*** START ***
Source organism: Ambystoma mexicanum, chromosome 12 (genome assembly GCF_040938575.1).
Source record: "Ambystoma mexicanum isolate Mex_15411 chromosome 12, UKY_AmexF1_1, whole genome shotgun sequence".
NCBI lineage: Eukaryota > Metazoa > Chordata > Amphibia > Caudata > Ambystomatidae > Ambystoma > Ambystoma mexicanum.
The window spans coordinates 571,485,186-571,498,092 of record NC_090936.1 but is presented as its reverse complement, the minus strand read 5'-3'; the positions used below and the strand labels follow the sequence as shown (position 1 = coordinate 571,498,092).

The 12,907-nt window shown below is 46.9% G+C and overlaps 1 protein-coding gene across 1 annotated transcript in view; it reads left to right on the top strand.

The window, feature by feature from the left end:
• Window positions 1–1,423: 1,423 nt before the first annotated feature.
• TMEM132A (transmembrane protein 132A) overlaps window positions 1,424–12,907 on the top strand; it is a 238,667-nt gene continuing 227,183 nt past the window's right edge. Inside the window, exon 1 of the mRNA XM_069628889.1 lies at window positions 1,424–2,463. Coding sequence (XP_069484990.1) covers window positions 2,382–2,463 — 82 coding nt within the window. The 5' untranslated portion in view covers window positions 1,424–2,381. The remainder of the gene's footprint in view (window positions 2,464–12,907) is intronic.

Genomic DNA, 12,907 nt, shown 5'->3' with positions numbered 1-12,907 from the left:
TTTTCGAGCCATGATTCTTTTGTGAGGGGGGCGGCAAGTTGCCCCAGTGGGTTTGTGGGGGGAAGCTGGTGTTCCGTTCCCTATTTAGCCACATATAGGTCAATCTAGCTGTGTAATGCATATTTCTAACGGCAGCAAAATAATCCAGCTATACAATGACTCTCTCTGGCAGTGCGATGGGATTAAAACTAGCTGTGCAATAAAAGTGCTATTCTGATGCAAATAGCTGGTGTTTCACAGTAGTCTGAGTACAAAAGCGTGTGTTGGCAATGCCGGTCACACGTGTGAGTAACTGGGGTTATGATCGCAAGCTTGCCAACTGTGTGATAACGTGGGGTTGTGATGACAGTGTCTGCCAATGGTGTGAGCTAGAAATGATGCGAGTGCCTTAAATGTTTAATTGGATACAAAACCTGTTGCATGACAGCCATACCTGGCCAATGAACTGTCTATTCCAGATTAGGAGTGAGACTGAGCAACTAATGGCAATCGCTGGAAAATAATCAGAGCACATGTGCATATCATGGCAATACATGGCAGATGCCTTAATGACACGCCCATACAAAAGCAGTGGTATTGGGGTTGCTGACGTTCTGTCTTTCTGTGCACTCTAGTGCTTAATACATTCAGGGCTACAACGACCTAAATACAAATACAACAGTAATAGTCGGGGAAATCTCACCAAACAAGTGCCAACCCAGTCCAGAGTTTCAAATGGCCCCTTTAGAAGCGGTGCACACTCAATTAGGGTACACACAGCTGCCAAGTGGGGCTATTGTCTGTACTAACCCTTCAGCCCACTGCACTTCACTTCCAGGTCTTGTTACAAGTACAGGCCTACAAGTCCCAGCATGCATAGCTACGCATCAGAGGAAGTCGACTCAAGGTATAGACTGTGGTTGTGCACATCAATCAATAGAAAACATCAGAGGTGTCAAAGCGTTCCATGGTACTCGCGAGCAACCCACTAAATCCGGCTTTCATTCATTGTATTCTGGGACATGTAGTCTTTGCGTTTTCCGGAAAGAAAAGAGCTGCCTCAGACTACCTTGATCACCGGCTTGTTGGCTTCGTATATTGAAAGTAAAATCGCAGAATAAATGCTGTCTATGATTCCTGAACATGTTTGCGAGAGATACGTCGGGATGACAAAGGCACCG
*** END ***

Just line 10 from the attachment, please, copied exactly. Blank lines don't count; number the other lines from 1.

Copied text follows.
TTTTCGAGCCATGATTCTTTTGTGAGGGGGGCGGCAAGTTGCCCCAGTGGGTTTGTGGGGGGAAGCTGGTGTTCCGTTCCCTATTTAGCCACATATAGGTCAATCTAGCTGTGTAATGCATATTTCTAACGGCAGCAAAATAATCCAGCTATACAATGACTCTCTCTGGCAGTGCGATGGGATTAAAACTAGCTGTGCAATAAAAGTGCTATTCTGATGCAAATAGCTGGTGTTTCACAGTAGTCTGAGTACAAAAGCGTGTGTTGGCAATGCCGGTCACACGTGTGAGTAACTGGGGTTATGATCGCAAGCTTGCCAACTGTGTGATAACGTGGGGTTGTGATGACAGTGTCTGCCAATGGTGTGAGCTAGAAATGATGCGAGTGCCTTAAATGTTTAATTGGATACAAAACCTGTTGCATGACAGCCATACCTGGCCAATGAACTGTCTATTCCAGATTAGGAGTGAGACTGAGCAACTAATGGCAATCGCTGGAAAATAATCAGAGCACATGTGCATATCATGGCAATACATGGCAGATGCCTTAATGACACGCCCATACAAAAGCAGTGGTATTGGGGTTGCTGACGTTCTGTCTTTCTGTGCACTCTAGTGCTTAATACATTCAGGGCTACAACGACCTAAATACAAATACAACAGTAATAGTCGGGGAAATCTCACCAAACAAGTGCCAACCCAGTCCAGAGTTTCAAATGGCCCCTTTAGAAGCGGTGCACACTCAATTAGGGTACACACAGCTGCCAAGTGGGGCTATTGTCTGTACTAACCCTTCAGCCCACTGCACTTCACTTCCAGGTCTTGTTACAAGTACAGGCCTACAAGTCCCAGCATGCATAGCTACGCATCAGAGGAAGTCGACTCAAGGTATAGACTGTGGTTGTGCACATCAATCAATAGAAAACATCAGAGGTGTCAAAGCGTTCCATGGTACTCGCGAGCAACCCACTAAATCCGGCTTTCATTCATTGTATTCTGGGACATGTAGTCTTTGCGTTTTCCGGAAAGAAAAGAGCTGCCTCAGACTACCTTGATCACCGGCTTGTTGGCTTCGTATATTGAAAGTAAAATCGCAGAATAAATGCTGTCTATGATTCCTGAACATGTTTGCGAGAGATACGTCGGGATGACAAAGGCACCG